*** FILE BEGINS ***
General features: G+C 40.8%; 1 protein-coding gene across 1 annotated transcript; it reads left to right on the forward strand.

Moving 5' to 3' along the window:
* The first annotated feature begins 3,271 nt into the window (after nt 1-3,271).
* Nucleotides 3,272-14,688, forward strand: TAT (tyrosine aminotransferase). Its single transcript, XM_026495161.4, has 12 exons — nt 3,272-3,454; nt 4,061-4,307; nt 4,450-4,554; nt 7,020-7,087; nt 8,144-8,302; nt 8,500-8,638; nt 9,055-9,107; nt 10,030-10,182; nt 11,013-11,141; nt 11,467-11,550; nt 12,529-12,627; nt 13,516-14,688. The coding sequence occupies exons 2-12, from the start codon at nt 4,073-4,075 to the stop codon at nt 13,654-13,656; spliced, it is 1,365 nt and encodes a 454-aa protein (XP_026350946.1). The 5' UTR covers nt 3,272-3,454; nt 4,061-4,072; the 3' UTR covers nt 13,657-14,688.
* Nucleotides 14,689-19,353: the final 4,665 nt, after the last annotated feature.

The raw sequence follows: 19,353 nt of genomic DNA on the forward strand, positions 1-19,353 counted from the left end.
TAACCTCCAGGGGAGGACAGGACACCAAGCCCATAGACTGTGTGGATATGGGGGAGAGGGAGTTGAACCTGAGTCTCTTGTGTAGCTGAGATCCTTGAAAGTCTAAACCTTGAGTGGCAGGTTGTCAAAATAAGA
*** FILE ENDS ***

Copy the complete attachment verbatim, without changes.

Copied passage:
General features: G+C 40.8%; 1 protein-coding gene across 1 annotated transcript; it reads left to right on the forward strand.

Moving 5' to 3' along the window:
* The first annotated feature begins 3,271 nt into the window (after nt 1-3,271).
* Nucleotides 3,272-14,688, forward strand: TAT (tyrosine aminotransferase). Its single transcript, XM_026495161.4, has 12 exons — nt 3,272-3,454; nt 4,061-4,307; nt 4,450-4,554; nt 7,020-7,087; nt 8,144-8,302; nt 8,500-8,638; nt 9,055-9,107; nt 10,030-10,182; nt 11,013-11,141; nt 11,467-11,550; nt 12,529-12,627; nt 13,516-14,688. The coding sequence occupies exons 2-12, from the start codon at nt 4,073-4,075 to the stop codon at nt 13,654-13,656; spliced, it is 1,365 nt and encodes a 454-aa protein (XP_026350946.1). The 5' UTR covers nt 3,272-3,454; nt 4,061-4,072; the 3' UTR covers nt 13,657-14,688.
* Nucleotides 14,689-19,353: the final 4,665 nt, after the last annotated feature.

The raw sequence follows: 19,353 nt of genomic DNA on the forward strand, positions 1-19,353 counted from the left end.
TAACCTCCAGGGGAGGACAGGACACCAAGCCCATAGACTGTGTGGATATGGGGGAGAGGGAGTTGAACCTGAGTCTCTTGTGTAGCTGAGATCCTTGAAAGTCTAAACCTTGAGTGGCAGGTTGTCAAAATAAGA